Old-school Distilleries Take a Page from the Microdistiller Playbook

Cocktails and Spirits with Paul Clarke

Weekly insight into the world of drinks with Paul Clarke from the Cocktail Chronicles and Imbibe magazine.


[Photo: Heaven Hill Distillery]

I've previously mentioned how distillers of bourbon and rye, those iconic American whiskies, have for many years had mostly a grudging relationship with change and innovation. I've also noted how this is starting to change, with the growing practice of cask-finishing bourbons and the creation of experimental whiskies using different recipes and techniques. Now, as more small-scale craft distillers are starting to get into the whiskey business, the American whiskey part of the liquor store is becoming a much more dynamic place. As Malt Advocate publisher John Hansell noted last week on his blog, the boundaries between old-school, large-scale distillers and brand-new, small-scale startups are becoming increasingly blurred.

The latest example? The TryBox Series of New Make whiskies from Heaven Hill Distillery in Bardstown, Kentucky. Heaven Hill is one of the giants in American whiskey, a family-owned operation founded just after the repeal of Prohibition, that produces major brands including Evan Williams and Elijah Craig bourbons, and Rittenhouse rye whiskey (the company also produces a bunch of other non-whiskey booze, including Christian Brothers Brandy and the value-label Burnett's gin, vodka and rum). With the popularity of their bourbons and rye, it's a safe guess that Heaven Hill isn't hurting for whiskey business; nevertheless, the debut of the TryBox Series is a case of a big-name distillery taking a page from the microdistiller playbook, and introducing unaged "white dog" whiskey to a market of largely younger consumers that's showing a great deal of curiosity about every aspect of their whiskey.

"White dog"—the name for whiskey fresh off the still, before it's gained color and a depth and roundness of flavor from aging in charred-oak casks—has been enjoying more than its fair share of the spotlight in recent years. Part of this is due to the practice of large distillers such as Buffalo Trace, which sold its unaged whiskey in its gift shop as an example to visitors of what its eponymous bourbon tastes like before it goes into the barrel for aging. Demand for the white whiskey grew so large that last year Buffalo Trace made it available on a wider basis.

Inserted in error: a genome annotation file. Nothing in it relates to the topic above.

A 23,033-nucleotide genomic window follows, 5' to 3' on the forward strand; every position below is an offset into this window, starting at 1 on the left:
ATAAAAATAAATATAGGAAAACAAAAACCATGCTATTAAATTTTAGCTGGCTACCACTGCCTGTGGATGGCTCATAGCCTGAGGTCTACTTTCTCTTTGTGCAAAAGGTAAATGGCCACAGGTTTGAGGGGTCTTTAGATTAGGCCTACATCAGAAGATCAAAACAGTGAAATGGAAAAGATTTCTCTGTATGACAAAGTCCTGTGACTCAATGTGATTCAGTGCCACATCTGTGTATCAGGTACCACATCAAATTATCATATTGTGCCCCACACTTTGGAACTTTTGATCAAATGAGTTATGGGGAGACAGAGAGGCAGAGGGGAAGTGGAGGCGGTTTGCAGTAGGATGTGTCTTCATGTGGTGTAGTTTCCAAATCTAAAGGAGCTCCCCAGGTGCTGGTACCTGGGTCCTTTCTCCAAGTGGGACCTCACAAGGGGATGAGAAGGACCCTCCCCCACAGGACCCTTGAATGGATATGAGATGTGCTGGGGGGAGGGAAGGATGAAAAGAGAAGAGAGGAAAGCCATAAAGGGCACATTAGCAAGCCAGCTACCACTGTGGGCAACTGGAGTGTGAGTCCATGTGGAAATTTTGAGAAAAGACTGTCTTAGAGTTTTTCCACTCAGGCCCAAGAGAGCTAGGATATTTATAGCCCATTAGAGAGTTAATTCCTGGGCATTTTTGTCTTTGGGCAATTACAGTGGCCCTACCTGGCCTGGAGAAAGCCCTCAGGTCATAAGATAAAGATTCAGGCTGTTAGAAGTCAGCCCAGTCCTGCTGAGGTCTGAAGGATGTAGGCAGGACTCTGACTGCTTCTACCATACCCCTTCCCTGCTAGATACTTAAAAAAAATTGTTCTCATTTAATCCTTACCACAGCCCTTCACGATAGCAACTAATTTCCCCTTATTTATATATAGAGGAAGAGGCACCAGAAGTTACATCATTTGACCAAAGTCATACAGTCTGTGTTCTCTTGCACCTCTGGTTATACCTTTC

2011330whitedeathsdoor.jpgBut while Buffalo Trace began selling its white dog largely as a curiosity and an educational tool, other, much smaller and newer distillers have seen dollar signs in this raw spirit. Whiskies such as bourbon and rye take years of barrel aging to gain their characteristic flavor; while it's legal to sell younger whiskey with provisions on how it may be labeled, most straight bourbons and ryes are four years old or older.

For startup distillers, that's a long time to wait for the sales receipts to start coming in, so producers such as Woodinville Whiskey in Washington, Copper Fox in Virginia and Death's Door in Wisconsin have been selling their unaged whiskey in an effort to not only bring in a little cash while the rest of the whiskey ages, but to build a word-of-mouth (or mouth-of-bottle) reputation so the aged product will have a ready audience upon its release (Copper Fox already sells aged whiskey along with its younger relative).

Elijah Craig bourbon and Rittenhouse rye already have prestigious reputations, but Heaven Hill's TryBox Series presents unaged, cask-strength versions of these whiskies for bartenders and drinkers who want to compare the fresh-off-the-still spirit with the more familiar aged whiskies.

As John Hansell writes in his blog post, major distillers such as Heaven Hill don't have anything to fear from startup distillers just yet. But as these new whiskies begin to reach maturity and become increasingly common in liquor stores and bars, large distillers of American whiskey may find themselves in a somewhat unfamiliar arena, contending with a growing number of new competitors in an increasingly crowded market. As Hansell notes, some major players may let their wallets help sort out the situation, as liquor giant William Grant did last year with the purchase of New York-based Hudson whiskies from Tuthilltown Distillery; other small-distillery pioneers such as Colorado-based Stranahan's and San Francisco's Anchor Distilling have likewise been purchased by bigger companies. Still others will follow the model of distillers like Buffalo Trace, perhaps the most experimental and innovative of bourbon distilleries, or like Heaven Hill, which is showing some wisdom in getting out in front with the white-dog ball and keeping its whiskies relevant for a growing customer base that's fickle in its brand loyalty.

Long averse to change, American whiskey has become one of the more innovative and intriguing classes of spirits in recent years, and with more distillers coming online, that level of change is bound to continue. If you're a whiskey drinker, where do you see these changes going? Are these shifts and experiments good for whiskey consumers, or do you see any drawbacks along the way?